Stack of bills couldBy Mike Yuen
block special session
The Senate will jeopardize prospects for convening a special session of the Legislature in early August if it insists on having perhaps as many as 20 bills on the agenda, said House Speaker Calvin Say.
It is not realistic to believe that both chambers can reach an accord on some of the measures, such as a ban on fireworks, in the five to six weeks before a special session, if lawmakers were unable to reach agreement during the regular session, Say (D, Palolo) said yesterday.
Say's remarks came soon after the Senate's majority Democrats met for more than 2 hours behind closed doors and agreed that they want 11 vetoed, failed or flawed bills placed on a special session agenda. There are an additional six to nine bills that still "need clarification" but will be added, said Senate President Norman Mizuguchi (D, Aiea).
The House wants the five-day session, now targeted to begin either the first or second week of August, limited to two bills:
One would correct what Say termed a Senate "mistake" and save the state $200,000 to $300,000 in interest payments.Both chambers need to agree beforehand on the final form of bills to be introduced during the special session, if it is to be limited to five days.
Say said the other bill would help Hawaii's economy by offering tax breaks for building and renovating hotels, a key element of the state's No. 1 industry, tourism.
The longer the agenda, the more danger there is of the sort of "chaos" that tainted the regular session's House-Senate negotiations, Say said. "There is no reason for any type of horse trading," he insisted.
Lawmakers did pass a bill to aid the hotel industry, but the measure was approved with the percentage of the tax credit left blank, rendering the measure useless. Gov. Ben Cayetano has said he will allow the measure to become law without his signature.
"The hotel renovation tax credit bill will bring in maybe $250 million in private investment for the construction industry -- jobs," Say said.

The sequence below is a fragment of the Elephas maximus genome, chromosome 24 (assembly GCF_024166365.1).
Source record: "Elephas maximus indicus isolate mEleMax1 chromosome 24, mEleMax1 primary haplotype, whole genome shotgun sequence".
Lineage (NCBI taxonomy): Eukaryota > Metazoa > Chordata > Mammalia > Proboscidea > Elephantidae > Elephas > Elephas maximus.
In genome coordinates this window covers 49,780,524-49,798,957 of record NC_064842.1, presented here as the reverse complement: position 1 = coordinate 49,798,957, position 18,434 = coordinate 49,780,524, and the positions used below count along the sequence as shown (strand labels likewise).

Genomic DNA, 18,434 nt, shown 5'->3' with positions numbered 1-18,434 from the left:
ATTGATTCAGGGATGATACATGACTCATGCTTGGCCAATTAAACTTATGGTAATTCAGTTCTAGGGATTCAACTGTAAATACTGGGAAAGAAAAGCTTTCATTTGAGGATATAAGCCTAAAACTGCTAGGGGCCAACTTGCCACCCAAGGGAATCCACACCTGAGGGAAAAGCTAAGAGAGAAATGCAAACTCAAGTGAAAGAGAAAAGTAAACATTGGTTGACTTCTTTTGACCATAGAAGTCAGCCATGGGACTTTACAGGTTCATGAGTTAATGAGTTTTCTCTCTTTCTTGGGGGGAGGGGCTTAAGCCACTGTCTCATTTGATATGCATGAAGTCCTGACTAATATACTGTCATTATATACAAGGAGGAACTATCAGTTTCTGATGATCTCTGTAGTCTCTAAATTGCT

The other bill is an administration measure that calls for an emergency appropriation of $2.1 million to pay Washington for its share of health insurance refunds and rate credits.
The Senate deleted the $2.1 million and disagreed with House action reinserting the specific appropriation, forcing the measure into conference negotiations, where it got lost. If the U.S. government doesn't receive the emergency appropriation, the state will have to pay $200,000 to $300,000 in interest.
Cayetano said that if a special session approves measures similar to the ones he vetoed, he'll also veto the new bills.
Mizuguchi said that without more than the two bills, it is unlikely that the 25-member Senate will get the approval of the two-thirds majority needed to call itself back into special session.
Moreover, majority Democrats felt that "it would not be economically feasible to just go back for two bills," Mizuguchi said.
But Say said the cost of a five-day special session would not create an economic burden. Only about $10,100 is needed to pay for the airfare and per diem for neighbor island lawmakers.
Among the vetoed initiatives that the Senate wants to reconsider is the so-called Pada bill that would shift the burden of proof involving extreme mental distress in murder cases from the prosecution to the defendant.